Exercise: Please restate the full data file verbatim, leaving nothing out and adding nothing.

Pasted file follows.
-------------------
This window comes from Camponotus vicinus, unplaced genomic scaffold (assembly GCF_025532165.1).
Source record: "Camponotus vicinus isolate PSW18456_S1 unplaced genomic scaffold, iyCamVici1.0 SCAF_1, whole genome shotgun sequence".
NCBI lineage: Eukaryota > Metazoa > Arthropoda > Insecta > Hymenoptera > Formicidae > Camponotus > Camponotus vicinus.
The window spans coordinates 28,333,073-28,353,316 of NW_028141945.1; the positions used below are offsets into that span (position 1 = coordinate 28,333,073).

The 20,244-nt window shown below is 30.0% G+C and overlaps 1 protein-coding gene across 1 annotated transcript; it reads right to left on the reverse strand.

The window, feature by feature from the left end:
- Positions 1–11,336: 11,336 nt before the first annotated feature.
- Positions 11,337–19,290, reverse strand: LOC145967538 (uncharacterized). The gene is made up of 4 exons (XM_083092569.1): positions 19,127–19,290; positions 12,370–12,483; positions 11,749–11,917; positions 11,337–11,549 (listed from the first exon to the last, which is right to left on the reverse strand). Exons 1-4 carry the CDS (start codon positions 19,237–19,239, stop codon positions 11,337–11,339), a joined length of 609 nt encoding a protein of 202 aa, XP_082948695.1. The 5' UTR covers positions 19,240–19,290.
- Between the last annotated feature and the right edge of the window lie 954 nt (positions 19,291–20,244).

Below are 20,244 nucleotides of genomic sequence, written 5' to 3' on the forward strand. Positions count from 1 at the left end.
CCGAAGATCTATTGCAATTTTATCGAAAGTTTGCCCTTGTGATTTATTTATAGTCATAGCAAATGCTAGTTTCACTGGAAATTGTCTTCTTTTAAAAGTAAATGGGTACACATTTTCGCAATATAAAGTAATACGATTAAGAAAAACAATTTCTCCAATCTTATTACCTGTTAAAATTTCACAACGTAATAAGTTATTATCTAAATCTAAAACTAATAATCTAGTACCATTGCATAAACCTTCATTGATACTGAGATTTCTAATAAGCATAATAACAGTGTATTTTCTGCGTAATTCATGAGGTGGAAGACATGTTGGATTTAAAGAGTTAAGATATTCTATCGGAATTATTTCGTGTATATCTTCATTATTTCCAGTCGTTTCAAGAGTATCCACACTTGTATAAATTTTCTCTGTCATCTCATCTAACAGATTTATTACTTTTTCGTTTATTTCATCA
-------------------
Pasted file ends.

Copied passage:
This window comes from Camponotus vicinus, unplaced genomic scaffold (assembly GCF_025532165.1).
Source record: "Camponotus vicinus isolate PSW18456_S1 unplaced genomic scaffold, iyCamVici1.0 SCAF_1, whole genome shotgun sequence".
NCBI lineage: Eukaryota > Metazoa > Arthropoda > Insecta > Hymenoptera > Formicidae > Camponotus > Camponotus vicinus.
The window spans coordinates 28,333,073-28,353,316 of NW_028141945.1; the positions used below are offsets into that span (position 1 = coordinate 28,333,073).

The 20,244-nt window shown below is 30.0% G+C and overlaps 1 protein-coding gene across 1 annotated transcript; it reads right to left on the reverse strand.

The window, feature by feature from the left end:
- Positions 1–11,336: 11,336 nt before the first annotated feature.
- Positions 11,337–19,290, reverse strand: LOC145967538 (uncharacterized). The gene is made up of 4 exons (XM_083092569.1): positions 19,127–19,290; positions 12,370–12,483; positions 11,749–11,917; positions 11,337–11,549 (listed from the first exon to the last, which is right to left on the reverse strand). Exons 1-4 carry the CDS (start codon positions 19,237–19,239, stop codon positions 11,337–11,339), a joined length of 609 nt encoding a protein of 202 aa, XP_082948695.1. The 5' UTR covers positions 19,240–19,290.
- Between the last annotated feature and the right edge of the window lie 954 nt (positions 19,291–20,244).

Below are 20,244 nucleotides of genomic sequence, written 5' to 3' on the forward strand. Positions count from 1 at the left end.
CCGAAGATCTATTGCAATTTTATCGAAAGTTTGCCCTTGTGATTTATTTATAGTCATAGCAAATGCTAGTTTCACTGGAAATTGTCTTCTTTTAAAAGTAAATGGGTACACATTTTCGCAATATAAAGTAATACGATTAAGAAAAACAATTTCTCCAATCTTATTACCTGTTAAAATTTCACAACGTAATAAGTTATTATCTAAATCTAAAACTAATAATCTAGTACCATTGCATAAACCTTCATTGATACTGAGATTTCTAATAAGCATAATAACAGTGTATTTTCTGCGTAATTCATGAGGTGGAAGACATGTTGGATTTAAAGAGTTAAGATATTCTATCGGAATTATTTCGTGTATATCTTCATTATTTCCAGTCGTTTCAAGAGTATCCACACTTGTATAAATTTTCTCTGTCATCTCATCTAACAGATTTATTACTTTTTCGTTTATTTCATCA